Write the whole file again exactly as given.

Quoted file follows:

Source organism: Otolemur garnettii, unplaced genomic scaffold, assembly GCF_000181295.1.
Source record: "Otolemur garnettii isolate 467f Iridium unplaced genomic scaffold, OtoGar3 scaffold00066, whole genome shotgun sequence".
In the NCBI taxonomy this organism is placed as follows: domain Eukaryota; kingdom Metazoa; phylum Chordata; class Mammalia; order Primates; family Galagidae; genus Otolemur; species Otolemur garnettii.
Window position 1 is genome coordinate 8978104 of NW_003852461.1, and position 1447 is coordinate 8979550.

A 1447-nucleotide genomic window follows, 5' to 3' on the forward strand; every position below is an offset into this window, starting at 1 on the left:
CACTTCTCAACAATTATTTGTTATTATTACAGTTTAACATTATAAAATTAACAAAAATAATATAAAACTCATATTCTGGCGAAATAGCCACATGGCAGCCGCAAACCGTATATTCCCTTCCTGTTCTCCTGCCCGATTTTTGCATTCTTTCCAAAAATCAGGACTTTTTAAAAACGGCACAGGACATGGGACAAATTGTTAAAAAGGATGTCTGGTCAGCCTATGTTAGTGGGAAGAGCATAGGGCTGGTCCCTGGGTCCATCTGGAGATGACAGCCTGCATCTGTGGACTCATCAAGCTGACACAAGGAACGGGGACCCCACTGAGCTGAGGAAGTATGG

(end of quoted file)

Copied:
Source organism: Otolemur garnettii, unplaced genomic scaffold, assembly GCF_000181295.1.
Source record: "Otolemur garnettii isolate 467f Iridium unplaced genomic scaffold, OtoGar3 scaffold00066, whole genome shotgun sequence".
In the NCBI taxonomy this organism is placed as follows: domain Eukaryota; kingdom Metazoa; phylum Chordata; class Mammalia; order Primates; family Galagidae; genus Otolemur; species Otolemur garnettii.
Window position 1 is genome coordinate 8978104 of NW_003852461.1, and position 1447 is coordinate 8979550.

A 1447-nucleotide genomic window follows, 5' to 3' on the forward strand; every position below is an offset into this window, starting at 1 on the left:
CACTTCTCAACAATTATTTGTTATTATTACAGTTTAACATTATAAAATTAACAAAAATAATATAAAACTCATATTCTGGCGAAATAGCCACATGGCAGCCGCAAACCGTATATTCCCTTCCTGTTCTCCTGCCCGATTTTTGCATTCTTTCCAAAAATCAGGACTTTTTAAAAACGGCACAGGACATGGGACAAATTGTTAAAAAGGATGTCTGGTCAGCCTATGTTAGTGGGAAGAGCATAGGGCTGGTCCCTGGGTCCATCTGGAGATGACAGCCTGCATCTGTGGACTCATCAAGCTGACACAAGGAACGGGGACCCCACTGAGCTGAGGAAGTATGG